Composers come in all shapes and sizes, but the majority focus on a certain type of music. Some write music almost exclusively for film, scoring sweeping arrangements that help to convey the emotional state of the characters. Others compose popular songs for bands and other groups to perform. On average, composers earned $53,760 a year in 2011, reports the Bureau of Labor Statistics. But if you have a knack for writing short and catchy ditties, you may have a career as a jingle writer. For such an abbreviated refrain, these composers can earn astounding fees.
Ask for a minimum fee for a regional jingle. Unlike many careers, jingle writers aren’t paid a salary. Instead, this type of composer works as a freelancer and is paid on a project-by-project basis. A survey conducted by “Film Music Magazine” found that writing a jingle for a local or regional ad pays a minimum of $10,000.
Contract for a higher fee when composing the jingle for a national ad. As of 2012, jingles for national commercials paid at least $30,000, according to “Film Music Magazine.”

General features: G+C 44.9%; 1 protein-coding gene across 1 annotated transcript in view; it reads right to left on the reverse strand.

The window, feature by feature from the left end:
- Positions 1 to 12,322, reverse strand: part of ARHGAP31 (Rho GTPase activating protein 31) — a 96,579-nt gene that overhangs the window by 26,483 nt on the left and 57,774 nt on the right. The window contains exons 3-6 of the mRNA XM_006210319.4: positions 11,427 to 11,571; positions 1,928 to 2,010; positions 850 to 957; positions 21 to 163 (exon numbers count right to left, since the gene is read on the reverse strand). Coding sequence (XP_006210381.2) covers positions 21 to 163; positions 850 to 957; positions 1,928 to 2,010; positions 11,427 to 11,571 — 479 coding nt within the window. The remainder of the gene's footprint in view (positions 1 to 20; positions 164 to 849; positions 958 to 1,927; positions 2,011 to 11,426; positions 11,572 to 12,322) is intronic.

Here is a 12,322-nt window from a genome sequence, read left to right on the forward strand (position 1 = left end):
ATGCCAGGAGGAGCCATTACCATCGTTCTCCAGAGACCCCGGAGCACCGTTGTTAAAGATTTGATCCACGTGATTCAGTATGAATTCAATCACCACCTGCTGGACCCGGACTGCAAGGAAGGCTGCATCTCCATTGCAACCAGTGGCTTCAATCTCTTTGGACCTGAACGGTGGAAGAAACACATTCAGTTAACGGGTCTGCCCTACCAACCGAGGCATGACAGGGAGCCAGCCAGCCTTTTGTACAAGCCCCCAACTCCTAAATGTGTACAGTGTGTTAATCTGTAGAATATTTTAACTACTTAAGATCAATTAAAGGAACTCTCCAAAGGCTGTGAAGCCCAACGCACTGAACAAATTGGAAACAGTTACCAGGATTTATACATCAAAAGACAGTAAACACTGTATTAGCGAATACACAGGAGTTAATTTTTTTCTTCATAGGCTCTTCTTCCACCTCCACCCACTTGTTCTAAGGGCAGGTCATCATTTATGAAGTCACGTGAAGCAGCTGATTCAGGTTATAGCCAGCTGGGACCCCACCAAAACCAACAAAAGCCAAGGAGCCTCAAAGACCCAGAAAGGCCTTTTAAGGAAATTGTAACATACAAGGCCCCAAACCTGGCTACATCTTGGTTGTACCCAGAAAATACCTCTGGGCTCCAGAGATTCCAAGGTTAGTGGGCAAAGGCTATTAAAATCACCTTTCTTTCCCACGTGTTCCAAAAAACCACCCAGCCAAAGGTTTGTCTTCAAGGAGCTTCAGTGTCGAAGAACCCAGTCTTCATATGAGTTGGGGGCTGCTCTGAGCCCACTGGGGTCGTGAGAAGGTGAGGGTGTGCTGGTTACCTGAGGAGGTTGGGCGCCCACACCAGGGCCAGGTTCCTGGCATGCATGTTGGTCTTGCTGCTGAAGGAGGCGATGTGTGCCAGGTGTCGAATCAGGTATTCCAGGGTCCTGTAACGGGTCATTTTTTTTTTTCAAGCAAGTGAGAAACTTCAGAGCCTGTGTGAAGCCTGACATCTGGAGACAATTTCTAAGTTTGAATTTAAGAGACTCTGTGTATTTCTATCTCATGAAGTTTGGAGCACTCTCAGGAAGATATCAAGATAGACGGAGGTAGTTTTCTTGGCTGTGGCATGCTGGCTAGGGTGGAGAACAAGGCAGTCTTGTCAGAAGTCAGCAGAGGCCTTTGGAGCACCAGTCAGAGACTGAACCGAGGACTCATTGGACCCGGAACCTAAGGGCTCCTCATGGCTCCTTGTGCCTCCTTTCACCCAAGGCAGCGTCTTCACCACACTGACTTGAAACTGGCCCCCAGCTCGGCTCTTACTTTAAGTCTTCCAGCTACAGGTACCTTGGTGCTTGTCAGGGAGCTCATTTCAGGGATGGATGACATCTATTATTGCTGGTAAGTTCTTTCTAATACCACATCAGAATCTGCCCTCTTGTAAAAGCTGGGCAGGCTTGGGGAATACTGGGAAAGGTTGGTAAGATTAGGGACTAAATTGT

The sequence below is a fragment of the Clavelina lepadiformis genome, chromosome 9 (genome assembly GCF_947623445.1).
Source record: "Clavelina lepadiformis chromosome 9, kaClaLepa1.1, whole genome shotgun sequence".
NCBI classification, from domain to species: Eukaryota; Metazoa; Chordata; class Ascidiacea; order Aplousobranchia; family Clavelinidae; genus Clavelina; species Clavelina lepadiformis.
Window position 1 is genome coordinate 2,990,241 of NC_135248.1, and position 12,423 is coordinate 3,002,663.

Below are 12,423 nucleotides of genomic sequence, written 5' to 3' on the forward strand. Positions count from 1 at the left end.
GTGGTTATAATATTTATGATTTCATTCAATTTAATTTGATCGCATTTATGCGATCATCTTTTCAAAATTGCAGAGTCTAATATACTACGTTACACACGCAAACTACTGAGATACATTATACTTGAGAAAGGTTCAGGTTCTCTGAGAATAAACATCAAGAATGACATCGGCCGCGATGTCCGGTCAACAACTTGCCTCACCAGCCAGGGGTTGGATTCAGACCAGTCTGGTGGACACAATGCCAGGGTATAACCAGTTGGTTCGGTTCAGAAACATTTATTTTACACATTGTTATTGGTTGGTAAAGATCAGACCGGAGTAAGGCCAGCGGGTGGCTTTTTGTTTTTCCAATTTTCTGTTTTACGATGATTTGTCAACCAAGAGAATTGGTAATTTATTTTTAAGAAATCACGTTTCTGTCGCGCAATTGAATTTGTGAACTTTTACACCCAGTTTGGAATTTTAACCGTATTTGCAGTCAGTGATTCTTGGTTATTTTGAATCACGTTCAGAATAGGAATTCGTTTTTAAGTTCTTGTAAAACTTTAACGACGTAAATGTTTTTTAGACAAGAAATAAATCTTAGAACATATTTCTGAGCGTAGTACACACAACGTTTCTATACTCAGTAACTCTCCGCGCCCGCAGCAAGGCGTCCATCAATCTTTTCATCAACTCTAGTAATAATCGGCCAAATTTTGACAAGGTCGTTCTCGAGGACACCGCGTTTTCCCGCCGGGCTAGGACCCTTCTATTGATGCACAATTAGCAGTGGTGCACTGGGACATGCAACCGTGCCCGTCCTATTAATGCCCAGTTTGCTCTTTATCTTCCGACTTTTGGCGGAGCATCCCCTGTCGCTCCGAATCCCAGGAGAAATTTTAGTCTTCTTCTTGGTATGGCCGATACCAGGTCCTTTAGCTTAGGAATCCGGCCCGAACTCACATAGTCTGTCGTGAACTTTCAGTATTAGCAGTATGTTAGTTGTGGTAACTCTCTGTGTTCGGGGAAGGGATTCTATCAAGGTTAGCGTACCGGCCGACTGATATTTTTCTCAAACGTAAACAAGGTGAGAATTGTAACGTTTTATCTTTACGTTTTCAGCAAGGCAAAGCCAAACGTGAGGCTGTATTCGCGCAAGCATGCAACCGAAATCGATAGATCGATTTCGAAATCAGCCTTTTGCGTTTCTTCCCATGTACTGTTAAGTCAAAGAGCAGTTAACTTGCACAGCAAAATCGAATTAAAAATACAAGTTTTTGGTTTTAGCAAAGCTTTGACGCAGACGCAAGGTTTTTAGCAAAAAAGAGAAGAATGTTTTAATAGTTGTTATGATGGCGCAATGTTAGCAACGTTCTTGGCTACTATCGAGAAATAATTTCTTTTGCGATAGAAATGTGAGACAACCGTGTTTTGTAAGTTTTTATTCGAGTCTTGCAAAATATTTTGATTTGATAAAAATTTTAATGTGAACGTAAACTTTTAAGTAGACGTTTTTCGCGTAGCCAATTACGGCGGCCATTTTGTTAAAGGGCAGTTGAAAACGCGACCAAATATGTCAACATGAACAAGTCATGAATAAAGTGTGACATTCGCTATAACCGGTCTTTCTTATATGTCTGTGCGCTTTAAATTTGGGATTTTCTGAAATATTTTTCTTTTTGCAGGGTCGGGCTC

Request different rates for scoring an local commercial. Not all commercials use jingles to sell a product or service. Instead, a score plays underneath the script to evoke an emotion from viewers. In local markets, scoring a commercial paid $1,500 to $2,500 for low budgets, $2,500 to $4,500 for medium budgets and $5,000 or more for high budgets.
Contract a higher rate for the score of a national commercial. As you might expect, scoring national commercials commands higher rates. In 2012, composers earned $3,000 to $7,500 for the score of a low-budget commercial, $7,000 to $12,000 for the score of a medium-budget commercial and $15,000 or more for the score of a high-budget commercial.
- If commercials aren’t using original jingles or scores, they’re licensing previously released material. On average, a songwriter can earn $5,000 to $10,000 for a low-budget commercial, $10,000 to $175,000 for a medium-budget commercial and $100,000 to $250,000 for a high-budget commercial. For well-known songs, the rates can exceed $1 million, notes “Film Music Magazine.”
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